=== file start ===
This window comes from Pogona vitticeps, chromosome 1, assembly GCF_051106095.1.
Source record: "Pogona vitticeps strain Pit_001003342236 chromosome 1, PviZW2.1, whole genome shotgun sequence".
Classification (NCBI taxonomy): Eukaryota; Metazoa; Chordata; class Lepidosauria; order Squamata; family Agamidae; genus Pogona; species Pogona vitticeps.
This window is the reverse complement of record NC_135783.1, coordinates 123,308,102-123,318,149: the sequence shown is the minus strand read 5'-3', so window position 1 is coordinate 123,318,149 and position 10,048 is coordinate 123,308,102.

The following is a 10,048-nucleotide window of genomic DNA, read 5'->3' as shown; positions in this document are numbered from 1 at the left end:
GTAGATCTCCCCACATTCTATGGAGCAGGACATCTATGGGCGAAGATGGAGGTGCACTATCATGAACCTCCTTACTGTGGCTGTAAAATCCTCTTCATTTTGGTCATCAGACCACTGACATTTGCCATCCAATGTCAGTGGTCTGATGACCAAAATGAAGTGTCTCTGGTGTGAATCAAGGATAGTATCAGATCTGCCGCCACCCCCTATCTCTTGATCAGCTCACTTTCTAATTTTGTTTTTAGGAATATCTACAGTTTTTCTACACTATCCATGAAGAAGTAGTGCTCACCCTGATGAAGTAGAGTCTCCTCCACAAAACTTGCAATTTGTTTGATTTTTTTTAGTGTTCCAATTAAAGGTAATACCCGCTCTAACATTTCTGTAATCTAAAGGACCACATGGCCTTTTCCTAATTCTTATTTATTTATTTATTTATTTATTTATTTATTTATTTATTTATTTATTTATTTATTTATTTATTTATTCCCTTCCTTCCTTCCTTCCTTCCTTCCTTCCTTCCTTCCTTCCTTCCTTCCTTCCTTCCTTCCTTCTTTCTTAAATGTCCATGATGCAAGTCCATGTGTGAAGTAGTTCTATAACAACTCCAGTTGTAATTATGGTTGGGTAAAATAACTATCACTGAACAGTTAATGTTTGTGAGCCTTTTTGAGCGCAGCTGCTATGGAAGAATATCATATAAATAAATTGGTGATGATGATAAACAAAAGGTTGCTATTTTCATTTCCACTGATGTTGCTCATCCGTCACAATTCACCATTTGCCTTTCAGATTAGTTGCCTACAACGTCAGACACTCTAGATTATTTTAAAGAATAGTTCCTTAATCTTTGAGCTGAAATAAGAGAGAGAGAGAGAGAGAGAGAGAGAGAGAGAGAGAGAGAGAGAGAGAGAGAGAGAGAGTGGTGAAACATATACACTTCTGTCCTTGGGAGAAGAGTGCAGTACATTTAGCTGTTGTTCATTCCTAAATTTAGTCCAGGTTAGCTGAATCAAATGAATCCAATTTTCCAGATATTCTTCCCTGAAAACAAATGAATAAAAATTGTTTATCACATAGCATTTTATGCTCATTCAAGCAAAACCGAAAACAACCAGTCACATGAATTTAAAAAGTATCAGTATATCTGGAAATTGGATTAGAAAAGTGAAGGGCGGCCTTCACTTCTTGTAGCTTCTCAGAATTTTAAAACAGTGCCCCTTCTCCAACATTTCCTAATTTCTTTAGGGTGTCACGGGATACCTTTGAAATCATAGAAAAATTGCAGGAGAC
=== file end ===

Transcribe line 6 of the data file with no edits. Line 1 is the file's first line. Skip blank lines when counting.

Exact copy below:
GTAGATCTCCCCACATTCTATGGAGCAGGACATCTATGGGCGAAGATGGAGGTGCACTATCATGAACCTCCTTACTGTGGCTGTAAAATCCTCTTCATTTTGGTCATCAGACCACTGACATTTGCCATCCAATGTCAGTGGTCTGATGACCAAAATGAAGTGTCTCTGGTGTGAATCAAGGATAGTATCAGATCTGCCGCCACCCCCTATCTCTTGATCAGCTCACTTTCTAATTTTGTTTTTAGGAATATCTACAGTTTTTCTACACTATCCATGAAGAAGTAGTGCTCACCCTGATGAAGTAGAGTCTCCTCCACAAAACTTGCAATTTGTTTGATTTTTTTTAGTGTTCCAATTAAAGGTAATACCCGCTCTAACATTTCTGTAATCTAAAGGACCACATGGCCTTTTCCTAATTCTTATTTATTTATTTATTTATTTATTTATTTATTTATTTATTTATTTATTTATTTATTTATTTATTTATTCCCTTCCTTCCTTCCTTCCTTCCTTCCTTCCTTCCTTCCTTCCTTCCTTCCTTCCTTCCTTCCTTCTTTCTTAAATGTCCATGATGCAAGTCCATGTGTGAAGTAGTTCTATAACAACTCCAGTTGTAATTATGGTTGGGTAAAATAACTATCACTGAACAGTTAATGTTTGTGAGCCTTTTTGAGCGCAGCTGCTATGGAAGAATATCATATAAATAAATTGGTGATGATGATAAACAAAAGGTTGCTATTTTCATTTCCACTGATGTTGCTCATCCGTCACAATTCACCATTTGCCTTTCAGATTAGTTGCCTACAACGTCAGACACTCTAGATTATTTTAAAGAATAGTTCCTTAATCTTTGAGCTGAAATAAGAGAGAGAGAGAGAGAGAGAGAGAGAGAGAGAGAGAGAGAGAGAGAGAGAGAGAGAGAGTGGTGAAACATATACACTTCTGTCCTTGGGAGAAGAGTGCAGTACATTTAGCTGTTGTTCATTCCTAAATTTAGTCCAGGTTAGCTGAATCAAATGAATCCAATTTTCCAGATATTCTTCCCTGAAAACAAATGAATAAAAATTGTTTATCACATAGCATTTTATGCTCATTCAAGCAAAACCGAAAACAACCAGTCACATGAATTTAAAAAGTATCAGTATATCTGGAAATTGGATTAGAAAAGTGAAGGGCGGCCTTCACTTCTTGTAGCTTCTCAGAATTTTAAAACAGTGCCCCTTCTCCAACATTTCCTAATTTCTTTAGGGTGTCACGGGATACCTTTGAAATCATAGAAAAATTGCAGGAGAC